But when I talk about character goals versus Story Goals, I mean the difference between goals that are relevant to the change arc and those that are simply desirable endpoint destinations.
Story Goals—their growth-relevant efforts—directly challenge or empower the hero to either realize or embrace their Story Need mindset shift.
In the old fable about the boy who cried wolf, the purpose of the story is to teach the boy the importance of trust. When he gives a false alarm that his flock is being attacked by a wolf, his goal is to amuse himself. This is story-relevant—a Story Goal— because it establishes distrust with the villagers, a key plot point which will eventually lead to him failing in his job as a shepherd.
But that shepherd boy probably has other personal goals during the timeframe of this story. He might be committed to cleaning up his room before his parents punish him for messy habits. He may be trying to earn the affection of another youngster in the village. Or he may even be trying to find a new career path for himself that he finds more fulfilling.
But none of those set up the mindset shift of understanding the importance of establishing trust—his Story Need—so they are not story-relevant goals. These are what I call character goals. And while they are important to the off-page development of the character himself, they do not move your plot events forward in any meaningful way.
Now that we're clear on what type of goals you need to set up for your hero, let's talk about the two plot locations where you need to position those Story Goals.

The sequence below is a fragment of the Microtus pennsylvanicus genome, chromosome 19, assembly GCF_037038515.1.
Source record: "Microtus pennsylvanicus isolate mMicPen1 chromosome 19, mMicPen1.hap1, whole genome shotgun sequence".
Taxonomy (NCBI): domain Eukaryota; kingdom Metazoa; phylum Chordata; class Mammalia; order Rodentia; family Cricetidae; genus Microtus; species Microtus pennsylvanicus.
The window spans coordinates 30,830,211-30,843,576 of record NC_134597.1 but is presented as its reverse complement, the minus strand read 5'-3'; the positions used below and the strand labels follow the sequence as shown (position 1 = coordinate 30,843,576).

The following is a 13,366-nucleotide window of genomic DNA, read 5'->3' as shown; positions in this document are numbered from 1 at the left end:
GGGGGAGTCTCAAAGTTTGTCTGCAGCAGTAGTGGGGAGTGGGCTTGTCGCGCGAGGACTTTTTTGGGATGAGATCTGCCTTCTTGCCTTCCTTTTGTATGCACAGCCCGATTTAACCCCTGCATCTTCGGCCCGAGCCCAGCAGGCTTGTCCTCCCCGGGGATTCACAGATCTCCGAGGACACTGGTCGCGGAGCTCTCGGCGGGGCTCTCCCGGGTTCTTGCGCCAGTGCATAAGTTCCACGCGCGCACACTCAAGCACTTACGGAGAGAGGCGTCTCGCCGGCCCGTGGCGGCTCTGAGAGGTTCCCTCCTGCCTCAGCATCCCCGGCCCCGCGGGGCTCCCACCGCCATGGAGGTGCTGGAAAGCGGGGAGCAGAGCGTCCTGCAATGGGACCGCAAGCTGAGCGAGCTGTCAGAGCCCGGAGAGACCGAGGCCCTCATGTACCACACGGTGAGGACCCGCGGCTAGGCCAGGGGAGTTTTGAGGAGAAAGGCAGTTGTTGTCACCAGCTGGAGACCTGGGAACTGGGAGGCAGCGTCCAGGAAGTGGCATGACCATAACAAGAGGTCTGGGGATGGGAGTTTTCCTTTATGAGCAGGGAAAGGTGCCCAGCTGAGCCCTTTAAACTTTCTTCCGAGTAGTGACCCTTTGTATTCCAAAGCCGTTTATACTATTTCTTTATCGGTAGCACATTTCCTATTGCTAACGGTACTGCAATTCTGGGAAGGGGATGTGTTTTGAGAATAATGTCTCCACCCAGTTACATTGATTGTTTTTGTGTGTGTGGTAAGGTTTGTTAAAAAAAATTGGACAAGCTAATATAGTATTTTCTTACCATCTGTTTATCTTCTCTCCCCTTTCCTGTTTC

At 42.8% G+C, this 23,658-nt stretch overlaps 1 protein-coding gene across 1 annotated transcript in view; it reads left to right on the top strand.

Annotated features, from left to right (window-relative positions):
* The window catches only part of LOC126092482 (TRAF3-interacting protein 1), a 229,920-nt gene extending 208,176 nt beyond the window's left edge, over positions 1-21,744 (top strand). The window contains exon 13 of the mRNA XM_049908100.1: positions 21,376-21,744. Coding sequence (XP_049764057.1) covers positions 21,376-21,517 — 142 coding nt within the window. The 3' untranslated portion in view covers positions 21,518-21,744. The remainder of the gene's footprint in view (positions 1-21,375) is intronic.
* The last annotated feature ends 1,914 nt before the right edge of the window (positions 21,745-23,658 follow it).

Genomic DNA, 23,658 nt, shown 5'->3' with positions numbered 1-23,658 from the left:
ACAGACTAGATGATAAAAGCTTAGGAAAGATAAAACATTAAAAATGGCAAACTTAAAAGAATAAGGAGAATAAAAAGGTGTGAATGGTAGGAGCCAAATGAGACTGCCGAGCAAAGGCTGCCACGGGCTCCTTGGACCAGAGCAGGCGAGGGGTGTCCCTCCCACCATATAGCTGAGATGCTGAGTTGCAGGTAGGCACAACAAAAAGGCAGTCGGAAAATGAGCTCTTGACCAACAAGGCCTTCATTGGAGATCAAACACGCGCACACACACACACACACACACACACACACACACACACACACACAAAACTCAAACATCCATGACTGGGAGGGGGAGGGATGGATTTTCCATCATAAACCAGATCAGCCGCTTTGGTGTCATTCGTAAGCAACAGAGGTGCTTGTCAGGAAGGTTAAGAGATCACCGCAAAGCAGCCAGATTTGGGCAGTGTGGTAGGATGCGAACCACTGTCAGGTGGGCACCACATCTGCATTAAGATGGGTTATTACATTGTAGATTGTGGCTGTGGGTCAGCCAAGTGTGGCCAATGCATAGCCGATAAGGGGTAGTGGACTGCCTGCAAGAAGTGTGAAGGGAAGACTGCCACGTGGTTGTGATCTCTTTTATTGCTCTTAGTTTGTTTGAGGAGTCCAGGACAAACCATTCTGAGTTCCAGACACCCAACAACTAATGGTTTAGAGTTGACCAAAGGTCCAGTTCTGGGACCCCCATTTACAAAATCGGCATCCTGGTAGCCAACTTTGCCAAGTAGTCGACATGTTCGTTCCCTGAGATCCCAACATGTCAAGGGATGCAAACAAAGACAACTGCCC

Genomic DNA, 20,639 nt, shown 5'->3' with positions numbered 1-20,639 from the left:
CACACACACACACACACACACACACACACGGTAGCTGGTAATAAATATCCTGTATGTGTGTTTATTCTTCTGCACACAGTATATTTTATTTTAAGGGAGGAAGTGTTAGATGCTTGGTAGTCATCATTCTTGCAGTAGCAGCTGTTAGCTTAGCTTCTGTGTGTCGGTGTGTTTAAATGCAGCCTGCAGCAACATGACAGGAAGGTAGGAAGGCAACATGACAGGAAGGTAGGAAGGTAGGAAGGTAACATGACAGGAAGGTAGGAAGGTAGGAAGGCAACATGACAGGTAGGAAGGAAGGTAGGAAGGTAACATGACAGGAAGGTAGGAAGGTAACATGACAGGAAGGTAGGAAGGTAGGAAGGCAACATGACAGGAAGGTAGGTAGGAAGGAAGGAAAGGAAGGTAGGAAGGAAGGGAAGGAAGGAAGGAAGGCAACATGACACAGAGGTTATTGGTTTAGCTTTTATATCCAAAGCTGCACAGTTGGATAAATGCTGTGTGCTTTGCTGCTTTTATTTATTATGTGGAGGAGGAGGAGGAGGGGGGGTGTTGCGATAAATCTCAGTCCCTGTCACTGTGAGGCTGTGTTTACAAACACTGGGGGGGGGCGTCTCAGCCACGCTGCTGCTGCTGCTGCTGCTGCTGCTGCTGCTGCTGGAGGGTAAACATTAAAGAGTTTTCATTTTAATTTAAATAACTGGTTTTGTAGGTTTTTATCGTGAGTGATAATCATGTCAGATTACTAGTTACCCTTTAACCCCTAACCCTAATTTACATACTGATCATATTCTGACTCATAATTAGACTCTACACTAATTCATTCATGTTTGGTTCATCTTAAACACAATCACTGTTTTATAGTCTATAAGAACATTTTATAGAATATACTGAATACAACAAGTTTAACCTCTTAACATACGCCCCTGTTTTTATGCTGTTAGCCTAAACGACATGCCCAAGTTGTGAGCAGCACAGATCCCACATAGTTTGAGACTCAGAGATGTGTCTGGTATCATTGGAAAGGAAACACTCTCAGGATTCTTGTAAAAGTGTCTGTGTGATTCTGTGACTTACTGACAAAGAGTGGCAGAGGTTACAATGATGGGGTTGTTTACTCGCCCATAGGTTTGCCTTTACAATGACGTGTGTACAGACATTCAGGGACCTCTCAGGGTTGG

Early Story Goals vs. Late-Story Goals
In our example of the boy who cried wolf, I mentioned that when the young shepherd gives the false alarm, his goal is to amuse himself. This is his Early Story Goal. By setting this goal for the hero, the story establishes the hero's pre-transformed state. His actions show us that he is selfish and naive.
But after a real wolf attacks his flock and no villagers come to his aid when he calls the alarm, the boy realizes he must protect his flock on his own. So that becomes his Late-Story Goal: to protect his sheep. By living through emotional experience of both sets of actions—the quick, empty rush of fooling the villagers, then the painful reckoning of watching his sheep slaughtered—the shepherd learns how vital trust is in a community where people must depend on one another for survival and success (his mindset shift, as defined by the Story Need).